I was just hired to represent another driver who was injured by a teenager who was texting while driving.
Today, in the first study of drivers texting inside their vehicles shows that when the drivers texted, their collision risk was 23 times greater than when not texting. In the moments before a crash or near crash, drivers typically spent nearly five seconds looking at their devices — enough time at typical highway speeds to cover more than the length of a football field — according to Virginia Tech.
The conductors of the study say that while the study only looked at tracktor trucks, which take longer to stop than cars, the results should be similar for all drivers. Truckers, they say, do not text more than average drivers.
Fourteen states now ban texting while driving, the other 36 do not.
Last December, US cell phone users sent 110 billion messages.
In a study over the last 18 months conducted by University of Utah, college students using a driving simulator showed an eight times greater crash risk when texting than when not texting.
That study also found that drivers took their eyes off the road for around five seconds when texting.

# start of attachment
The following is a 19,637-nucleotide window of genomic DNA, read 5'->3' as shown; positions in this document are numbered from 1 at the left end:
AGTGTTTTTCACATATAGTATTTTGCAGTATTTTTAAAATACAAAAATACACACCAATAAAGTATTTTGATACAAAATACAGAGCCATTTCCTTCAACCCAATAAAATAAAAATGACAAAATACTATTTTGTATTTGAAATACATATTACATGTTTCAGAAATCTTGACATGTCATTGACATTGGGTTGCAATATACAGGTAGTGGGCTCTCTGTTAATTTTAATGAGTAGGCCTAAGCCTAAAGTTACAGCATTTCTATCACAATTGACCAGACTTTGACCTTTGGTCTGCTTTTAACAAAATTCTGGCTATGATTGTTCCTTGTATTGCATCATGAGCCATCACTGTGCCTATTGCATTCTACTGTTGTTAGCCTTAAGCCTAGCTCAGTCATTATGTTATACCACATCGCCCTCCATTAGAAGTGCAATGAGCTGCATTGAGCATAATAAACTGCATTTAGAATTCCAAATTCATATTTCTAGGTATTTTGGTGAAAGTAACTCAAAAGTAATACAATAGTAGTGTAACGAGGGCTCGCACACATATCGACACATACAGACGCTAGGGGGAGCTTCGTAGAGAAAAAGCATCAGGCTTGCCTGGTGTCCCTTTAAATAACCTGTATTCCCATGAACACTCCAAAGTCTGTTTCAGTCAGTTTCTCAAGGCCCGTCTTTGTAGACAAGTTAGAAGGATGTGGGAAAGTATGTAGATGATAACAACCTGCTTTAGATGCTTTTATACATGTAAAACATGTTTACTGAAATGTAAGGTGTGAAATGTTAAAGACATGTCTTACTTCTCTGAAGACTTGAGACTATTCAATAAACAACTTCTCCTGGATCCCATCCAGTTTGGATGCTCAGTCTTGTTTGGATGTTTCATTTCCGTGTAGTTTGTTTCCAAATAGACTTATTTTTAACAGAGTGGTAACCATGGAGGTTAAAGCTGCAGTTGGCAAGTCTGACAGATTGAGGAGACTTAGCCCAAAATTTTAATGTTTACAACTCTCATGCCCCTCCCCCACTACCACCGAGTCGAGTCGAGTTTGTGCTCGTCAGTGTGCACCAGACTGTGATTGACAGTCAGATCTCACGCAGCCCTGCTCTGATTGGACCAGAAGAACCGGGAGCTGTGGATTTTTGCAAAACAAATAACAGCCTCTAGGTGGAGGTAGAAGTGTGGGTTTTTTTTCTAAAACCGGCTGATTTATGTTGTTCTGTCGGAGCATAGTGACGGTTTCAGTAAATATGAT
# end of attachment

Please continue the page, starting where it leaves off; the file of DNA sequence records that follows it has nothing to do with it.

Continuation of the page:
A new poll shows that many drivers know the risks of texting while driving — and do it anyway. The AAA Foundation for Traffic Safety plans on Tuesday to publish polling data that show that 87 percent of people consider drivers texting or e-mailing to pose a “very serious” safety threat (roughly equal to the 90 percent who consider drunken drivers a threat).
Of the 2,501 drivers surveyed this spring, 95 percent said that texting was unacceptable behavior. Yet 21 percent of drivers said they had recently texted or e-mailed while driving.
About half of drivers 16 to 24 said they had texted while driving, compared to 22 percent of drivers 35 to 44.
Labels: vehicles cars trucks